We've gone through a very similar process over the last few years and I can share some things that have worked for us.
What to Test
There are a lot of facets to web apps and there's a lot of benefit in testing behind-the-scenes code, but the best place to start is usually the web interface (so browser automation tests). This will help you identify where problems exist, but may not offer much insight in why those problems are occurring.
Important Types of Tests
The positive test (it does what it says it should) is the obvious one. Negative tests (bad inputs and invalid selections, wrong logins, attempting to access resources the user doesn't have access to) are the next set of tests you'll want to add into your test plan for testing the interface. Your QA person and developers should definitely collaborate on brainstorming these. The QA engineer will think of things that the developer is too close to the project to come up with, but the developer will have insight into how the code works to know where snags might occur.
The natural inclination is to test functions, which can be good, but it's also important to test full processes. A number of features that work fine by themselves but don't integrate to each other properly can be disasterous.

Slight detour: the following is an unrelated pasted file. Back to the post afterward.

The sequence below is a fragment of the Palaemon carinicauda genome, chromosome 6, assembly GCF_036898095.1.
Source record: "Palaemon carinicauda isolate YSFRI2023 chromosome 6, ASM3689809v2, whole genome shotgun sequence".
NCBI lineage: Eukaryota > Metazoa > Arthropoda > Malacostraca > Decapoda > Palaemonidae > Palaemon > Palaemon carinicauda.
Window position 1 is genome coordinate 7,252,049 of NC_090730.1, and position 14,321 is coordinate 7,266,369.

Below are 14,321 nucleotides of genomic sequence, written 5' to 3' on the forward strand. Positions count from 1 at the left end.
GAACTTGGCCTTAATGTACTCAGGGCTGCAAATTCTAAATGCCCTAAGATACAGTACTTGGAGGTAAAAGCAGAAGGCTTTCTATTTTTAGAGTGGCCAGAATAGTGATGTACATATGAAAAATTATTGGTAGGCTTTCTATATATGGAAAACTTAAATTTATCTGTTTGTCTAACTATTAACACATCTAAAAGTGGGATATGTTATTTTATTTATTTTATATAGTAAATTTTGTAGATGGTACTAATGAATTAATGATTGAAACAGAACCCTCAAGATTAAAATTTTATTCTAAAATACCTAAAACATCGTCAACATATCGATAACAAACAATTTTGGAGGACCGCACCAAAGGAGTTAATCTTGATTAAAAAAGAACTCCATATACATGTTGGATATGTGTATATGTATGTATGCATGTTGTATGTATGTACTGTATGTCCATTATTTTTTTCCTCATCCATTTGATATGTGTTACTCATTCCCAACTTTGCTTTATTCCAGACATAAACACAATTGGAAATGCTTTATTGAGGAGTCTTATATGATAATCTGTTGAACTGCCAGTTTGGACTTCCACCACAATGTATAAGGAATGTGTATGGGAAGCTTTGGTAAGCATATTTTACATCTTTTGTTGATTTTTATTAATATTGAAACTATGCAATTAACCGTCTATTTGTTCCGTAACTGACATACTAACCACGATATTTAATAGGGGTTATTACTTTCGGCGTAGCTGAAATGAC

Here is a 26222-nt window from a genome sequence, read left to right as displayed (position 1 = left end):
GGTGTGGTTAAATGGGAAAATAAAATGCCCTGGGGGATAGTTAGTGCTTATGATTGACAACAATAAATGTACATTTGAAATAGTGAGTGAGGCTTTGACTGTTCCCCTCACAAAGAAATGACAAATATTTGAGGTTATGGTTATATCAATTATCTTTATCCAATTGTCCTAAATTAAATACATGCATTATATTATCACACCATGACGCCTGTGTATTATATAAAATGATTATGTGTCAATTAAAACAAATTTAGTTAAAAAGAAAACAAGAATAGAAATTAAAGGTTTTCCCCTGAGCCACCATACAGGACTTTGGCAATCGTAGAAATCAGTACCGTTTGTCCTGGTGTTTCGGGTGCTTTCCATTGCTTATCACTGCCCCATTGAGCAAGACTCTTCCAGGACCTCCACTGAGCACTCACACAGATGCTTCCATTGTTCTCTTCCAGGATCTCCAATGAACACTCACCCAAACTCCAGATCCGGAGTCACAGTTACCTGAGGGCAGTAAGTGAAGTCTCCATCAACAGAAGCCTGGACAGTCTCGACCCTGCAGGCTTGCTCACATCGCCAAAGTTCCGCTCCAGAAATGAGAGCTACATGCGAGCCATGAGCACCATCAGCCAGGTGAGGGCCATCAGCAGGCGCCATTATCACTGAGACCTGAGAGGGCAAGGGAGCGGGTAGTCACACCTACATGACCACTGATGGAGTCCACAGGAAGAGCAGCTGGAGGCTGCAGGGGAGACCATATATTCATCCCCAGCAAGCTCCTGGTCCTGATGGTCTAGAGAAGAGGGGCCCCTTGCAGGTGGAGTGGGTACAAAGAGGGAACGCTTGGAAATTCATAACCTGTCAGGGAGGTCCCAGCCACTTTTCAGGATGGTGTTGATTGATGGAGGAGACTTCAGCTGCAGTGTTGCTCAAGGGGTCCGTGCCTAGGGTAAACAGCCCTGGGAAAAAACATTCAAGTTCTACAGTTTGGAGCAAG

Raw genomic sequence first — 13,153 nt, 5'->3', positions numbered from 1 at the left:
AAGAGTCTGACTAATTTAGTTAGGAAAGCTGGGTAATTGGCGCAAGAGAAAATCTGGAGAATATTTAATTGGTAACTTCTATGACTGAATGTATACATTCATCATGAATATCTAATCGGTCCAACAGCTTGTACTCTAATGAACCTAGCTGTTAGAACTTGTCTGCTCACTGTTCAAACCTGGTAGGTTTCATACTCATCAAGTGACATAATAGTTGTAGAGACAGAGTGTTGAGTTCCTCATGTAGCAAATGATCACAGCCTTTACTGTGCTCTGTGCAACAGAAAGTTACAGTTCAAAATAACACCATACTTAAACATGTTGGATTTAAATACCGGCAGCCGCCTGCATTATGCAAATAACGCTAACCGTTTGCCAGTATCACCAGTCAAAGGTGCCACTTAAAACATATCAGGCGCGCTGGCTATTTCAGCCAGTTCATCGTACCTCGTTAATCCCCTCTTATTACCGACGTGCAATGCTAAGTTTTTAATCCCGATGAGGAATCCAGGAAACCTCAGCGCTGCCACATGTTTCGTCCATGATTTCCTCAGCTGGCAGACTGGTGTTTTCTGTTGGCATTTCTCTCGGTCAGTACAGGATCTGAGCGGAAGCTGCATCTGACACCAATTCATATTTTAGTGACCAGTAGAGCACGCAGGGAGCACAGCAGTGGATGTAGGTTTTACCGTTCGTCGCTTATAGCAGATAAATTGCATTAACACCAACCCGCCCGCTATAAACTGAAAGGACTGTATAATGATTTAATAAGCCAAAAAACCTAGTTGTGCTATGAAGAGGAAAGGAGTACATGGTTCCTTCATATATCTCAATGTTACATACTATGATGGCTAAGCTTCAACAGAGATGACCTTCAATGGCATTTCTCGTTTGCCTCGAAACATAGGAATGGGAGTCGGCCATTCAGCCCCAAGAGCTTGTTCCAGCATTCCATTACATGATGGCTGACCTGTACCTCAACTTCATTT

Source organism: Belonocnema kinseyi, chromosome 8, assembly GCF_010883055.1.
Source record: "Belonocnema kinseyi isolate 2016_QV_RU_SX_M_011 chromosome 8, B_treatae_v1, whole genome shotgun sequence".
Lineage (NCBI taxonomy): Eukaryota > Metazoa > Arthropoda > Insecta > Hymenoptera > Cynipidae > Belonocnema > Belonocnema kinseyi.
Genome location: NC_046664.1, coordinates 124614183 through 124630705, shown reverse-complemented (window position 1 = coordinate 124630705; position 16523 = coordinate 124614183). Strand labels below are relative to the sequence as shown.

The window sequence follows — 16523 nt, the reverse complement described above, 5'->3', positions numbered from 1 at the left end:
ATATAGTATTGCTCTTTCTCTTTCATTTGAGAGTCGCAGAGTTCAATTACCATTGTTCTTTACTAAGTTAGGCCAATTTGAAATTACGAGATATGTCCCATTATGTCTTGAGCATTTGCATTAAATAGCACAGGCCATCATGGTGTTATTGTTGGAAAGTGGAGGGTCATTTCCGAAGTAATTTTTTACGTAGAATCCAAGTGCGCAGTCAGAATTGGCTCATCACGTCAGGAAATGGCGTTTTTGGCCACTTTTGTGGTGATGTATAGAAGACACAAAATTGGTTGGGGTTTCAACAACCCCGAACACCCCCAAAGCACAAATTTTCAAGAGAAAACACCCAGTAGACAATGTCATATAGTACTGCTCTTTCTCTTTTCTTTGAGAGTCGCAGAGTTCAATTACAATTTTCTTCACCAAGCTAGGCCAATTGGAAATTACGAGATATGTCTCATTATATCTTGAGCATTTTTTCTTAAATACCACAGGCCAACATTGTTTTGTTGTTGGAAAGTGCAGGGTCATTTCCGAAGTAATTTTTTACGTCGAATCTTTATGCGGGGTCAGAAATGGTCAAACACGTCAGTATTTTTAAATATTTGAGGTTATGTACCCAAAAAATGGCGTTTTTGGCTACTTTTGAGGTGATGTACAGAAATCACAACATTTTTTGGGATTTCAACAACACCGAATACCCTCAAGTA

Test Automation and Regression
The more sections you add to your application, the more time and effort it will take to test the full site. It sounds like you're just testing what you think changed, which is pretty common in those scenarios. The nice thing about automated tests is that you can simply add your new tests for a new section to the existing suite of automated tests. That way the role of the QA Engineer is to build those tests and the automation can go back through the entire suite of tests to ensure that other functions were not broken by your new changes.
For automation tools, the two I'm partial to are Ranorex and Selenium. I think Ranorex helps you through building the test more, but is still incredibly flexible because it's all backed with C# and you can directly edit the code. The downside is licensing. Selenium is free and very poserful, but requires a little more effort to implement. Also, Selenium has a few gotchas, like if an element is hidden, Selenium can still click it, even though a real user couldn't.
I know Ranorex does multiple browsers and I think Selenium does too.
I hope this is helpful to get you started.